Afterwards, that same prayer can help you make peace with a critical incident or tragedy that you faced and maybe help you understand it better to accept it.

During the times that I have asked WHY, I have found that prayer many times won’t give me all the answers. That is tough to accept but prayer does give me comfort and helps me to understand that I sometimes don’t need to know why some things happen.

The bottom line is that whether I understand everything or not, when I pray it strengthens me and helps me to keep fighting the good fight with all my might.


  • What is the most difficult aspect of praying for you? What hinders you from doing it consistently?
  • How can you resolve this so that you can strengthen you prayer life and your relationship with God?

By Richard Glickstein, Former President – The National Bible Association

It was the worst aviation disaster in history!

Norman Williams, a strong Christian, was flying on a PanAm747 to the Far East. The plan stopped to refuel on the Spanish island of Tenerife.

While a dense fog rolled in, another 747 from KLM tried to take off. The pilot did not see Williams ‘plane and collided with it killing everyone on the European jet and many on the other 747.

As the accident unfolded, a fireball began rolling through the cabin where Norman was sitting. He stood to his feet and instantly remembered a Bible verse that he had memorized as a child.

“When you go through the waters, I will be with you; and through the rivers, they will not go up over you: when you go through the fire, you will not be burned; and the flame will have no power over you’(Issaiah 43:2).

Norman cried out, “I stand upon your word! I stand upon your word! I stand upon your word!

Norman states that then he looked up to see daylight above his head because the crash had caused a hole in the fuselage. He says that he does not know how he got through it to the roof but moments later he found himself sliding down the side of the wing and off of the fiery plane.

Not one hair on his body was burned. Through faith, Norman Williams escaped certain injury and death! He refused to doubt God in his time of trial!

So what does it mean to have faith in God?

Faith can seem like a mysterious feeling that comes and goes but the Bible is quite clear on what faith is and how we can attain it. Let me give you some practical steps to develop faith in God:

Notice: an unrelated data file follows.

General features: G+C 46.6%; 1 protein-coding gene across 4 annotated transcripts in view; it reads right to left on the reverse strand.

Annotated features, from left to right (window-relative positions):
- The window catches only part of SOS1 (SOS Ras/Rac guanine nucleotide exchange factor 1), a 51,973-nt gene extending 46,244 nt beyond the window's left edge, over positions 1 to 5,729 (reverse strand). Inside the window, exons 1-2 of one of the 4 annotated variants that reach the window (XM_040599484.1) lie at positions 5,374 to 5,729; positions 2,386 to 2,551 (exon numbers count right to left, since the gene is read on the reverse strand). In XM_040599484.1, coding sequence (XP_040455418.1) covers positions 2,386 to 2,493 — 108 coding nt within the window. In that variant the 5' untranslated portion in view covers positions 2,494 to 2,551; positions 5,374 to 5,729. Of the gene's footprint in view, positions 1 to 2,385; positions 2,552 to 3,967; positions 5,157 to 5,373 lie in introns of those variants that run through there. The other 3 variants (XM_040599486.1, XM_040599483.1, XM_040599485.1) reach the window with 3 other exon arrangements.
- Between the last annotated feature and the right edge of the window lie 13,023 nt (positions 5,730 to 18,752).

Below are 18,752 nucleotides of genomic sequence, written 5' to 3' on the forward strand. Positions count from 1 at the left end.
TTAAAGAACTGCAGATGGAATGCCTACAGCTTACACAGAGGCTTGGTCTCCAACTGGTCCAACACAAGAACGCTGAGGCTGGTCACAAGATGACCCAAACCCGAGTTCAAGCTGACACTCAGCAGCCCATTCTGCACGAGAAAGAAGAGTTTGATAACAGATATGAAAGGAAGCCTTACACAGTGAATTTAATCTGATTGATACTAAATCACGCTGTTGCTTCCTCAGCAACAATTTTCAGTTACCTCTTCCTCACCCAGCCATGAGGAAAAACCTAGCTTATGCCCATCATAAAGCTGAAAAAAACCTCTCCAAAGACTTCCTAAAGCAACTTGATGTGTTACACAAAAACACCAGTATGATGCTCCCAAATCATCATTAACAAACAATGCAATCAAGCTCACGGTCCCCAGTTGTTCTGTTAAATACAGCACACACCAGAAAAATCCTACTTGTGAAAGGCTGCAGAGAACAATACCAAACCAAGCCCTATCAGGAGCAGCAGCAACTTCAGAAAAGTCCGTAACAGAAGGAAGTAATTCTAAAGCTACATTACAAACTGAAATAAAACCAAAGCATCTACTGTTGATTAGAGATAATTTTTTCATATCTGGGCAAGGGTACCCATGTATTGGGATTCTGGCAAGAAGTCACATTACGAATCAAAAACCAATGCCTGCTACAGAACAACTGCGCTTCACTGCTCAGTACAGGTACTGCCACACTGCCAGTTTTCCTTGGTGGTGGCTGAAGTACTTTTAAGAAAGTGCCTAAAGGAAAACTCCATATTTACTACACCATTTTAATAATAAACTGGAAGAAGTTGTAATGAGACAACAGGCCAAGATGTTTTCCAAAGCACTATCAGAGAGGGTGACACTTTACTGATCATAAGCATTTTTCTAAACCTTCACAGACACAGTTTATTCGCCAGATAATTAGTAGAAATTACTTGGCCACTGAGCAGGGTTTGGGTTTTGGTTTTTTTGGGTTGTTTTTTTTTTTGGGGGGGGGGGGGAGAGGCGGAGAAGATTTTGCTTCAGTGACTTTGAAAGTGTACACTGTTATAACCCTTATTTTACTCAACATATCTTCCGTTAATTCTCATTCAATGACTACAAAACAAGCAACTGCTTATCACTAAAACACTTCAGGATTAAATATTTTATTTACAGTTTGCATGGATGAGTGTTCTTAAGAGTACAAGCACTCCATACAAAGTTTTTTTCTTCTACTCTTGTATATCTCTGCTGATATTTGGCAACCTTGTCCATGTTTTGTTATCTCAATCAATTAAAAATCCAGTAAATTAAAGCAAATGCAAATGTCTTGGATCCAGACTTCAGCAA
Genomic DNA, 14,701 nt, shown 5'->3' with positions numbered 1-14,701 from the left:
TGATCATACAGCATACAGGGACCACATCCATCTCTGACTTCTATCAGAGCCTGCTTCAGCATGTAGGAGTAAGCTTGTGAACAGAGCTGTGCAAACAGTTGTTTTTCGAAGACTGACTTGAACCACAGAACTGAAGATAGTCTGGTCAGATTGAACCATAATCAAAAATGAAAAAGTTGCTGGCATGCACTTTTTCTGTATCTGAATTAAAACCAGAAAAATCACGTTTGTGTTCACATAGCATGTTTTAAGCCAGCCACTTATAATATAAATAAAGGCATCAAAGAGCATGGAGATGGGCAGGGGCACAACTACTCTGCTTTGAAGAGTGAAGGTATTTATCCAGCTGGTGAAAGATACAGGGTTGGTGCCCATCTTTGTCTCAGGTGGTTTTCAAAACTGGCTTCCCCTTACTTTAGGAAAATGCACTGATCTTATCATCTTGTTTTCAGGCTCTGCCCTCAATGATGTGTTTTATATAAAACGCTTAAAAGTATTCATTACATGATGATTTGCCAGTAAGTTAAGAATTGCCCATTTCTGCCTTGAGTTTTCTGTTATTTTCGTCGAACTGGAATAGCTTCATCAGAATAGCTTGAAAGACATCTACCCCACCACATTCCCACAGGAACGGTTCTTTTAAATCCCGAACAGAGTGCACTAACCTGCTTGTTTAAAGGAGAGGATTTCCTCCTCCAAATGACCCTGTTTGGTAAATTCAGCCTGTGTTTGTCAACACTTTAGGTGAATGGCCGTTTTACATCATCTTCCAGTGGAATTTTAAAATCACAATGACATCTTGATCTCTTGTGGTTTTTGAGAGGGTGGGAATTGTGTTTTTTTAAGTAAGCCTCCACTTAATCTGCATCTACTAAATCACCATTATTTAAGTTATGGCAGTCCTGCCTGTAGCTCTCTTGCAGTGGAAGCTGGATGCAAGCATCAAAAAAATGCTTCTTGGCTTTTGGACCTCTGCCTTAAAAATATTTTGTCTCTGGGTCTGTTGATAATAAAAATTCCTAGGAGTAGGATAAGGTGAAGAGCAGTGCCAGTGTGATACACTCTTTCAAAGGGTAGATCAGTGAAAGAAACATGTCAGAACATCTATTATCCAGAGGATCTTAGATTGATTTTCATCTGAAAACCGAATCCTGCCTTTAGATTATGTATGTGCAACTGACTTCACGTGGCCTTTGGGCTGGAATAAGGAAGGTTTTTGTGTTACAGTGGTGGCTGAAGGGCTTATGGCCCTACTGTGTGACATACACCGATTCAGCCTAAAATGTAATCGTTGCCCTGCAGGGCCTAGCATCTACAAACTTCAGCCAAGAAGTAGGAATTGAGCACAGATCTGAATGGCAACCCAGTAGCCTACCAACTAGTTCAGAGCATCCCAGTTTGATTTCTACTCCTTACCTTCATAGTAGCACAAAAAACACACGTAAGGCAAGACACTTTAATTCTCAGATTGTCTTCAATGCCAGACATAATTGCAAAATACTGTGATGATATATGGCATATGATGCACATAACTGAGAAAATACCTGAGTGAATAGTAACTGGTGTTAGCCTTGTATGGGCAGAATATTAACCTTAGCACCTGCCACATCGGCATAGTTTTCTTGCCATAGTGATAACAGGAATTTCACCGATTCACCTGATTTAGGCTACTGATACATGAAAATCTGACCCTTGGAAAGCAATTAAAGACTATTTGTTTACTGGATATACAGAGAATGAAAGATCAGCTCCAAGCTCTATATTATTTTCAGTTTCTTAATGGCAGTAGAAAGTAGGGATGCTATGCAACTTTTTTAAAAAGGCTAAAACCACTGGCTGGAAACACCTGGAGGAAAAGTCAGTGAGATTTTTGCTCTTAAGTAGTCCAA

1. The word “faith” in the Bible means, “to trust”. We need to give control of our circumstances to God and trust that He will work it out.

Such faith is stronger than simply “believing”. I may “believe” that a chair can support my weight but when I sit on it I “trust” it. To have faith or to “believe” in God means to “trust” Him. I rest on his power to support and sustain me just like the chair.

Likewise, I trust that the pilot of an airplane that I am flying on has the skills to safely get me to my destination. I “believe” in him. In the same way I “believe” that God can bring me through life safely and securely because his word promises this for all who “believe”.

  1. Faith is formed through our exposure to God’s Word, the Bible. The Bible is a record of the work and promises of God for all humanity. There are over 3,500 promises in the Bible that God has made to us. He wants us to know these promises and trust that He will fulfill them for us.

Just like in a new car, where the auto engineers put an operational manual in the glove department to consult in order to successfully maintain the vehicle, God has given us instructions in his manual, the Bible, for abundant living.

Read the manual and memorize the promises that are meaningful to you.

When you are having difficulty, find a specific promise in the Bible that speaks to your circumstance and stand on it like Norman Williams did. Begin by reminding God of His promise and thank him for His provision, and the answer that will come.

  1. Faith receives the answers and provisions from God before we physically see them.   David Chois the pastor of the largest Christian Church in the world. But that was not always the case. He began his ministry with a handful of people, who like himself, were very poor.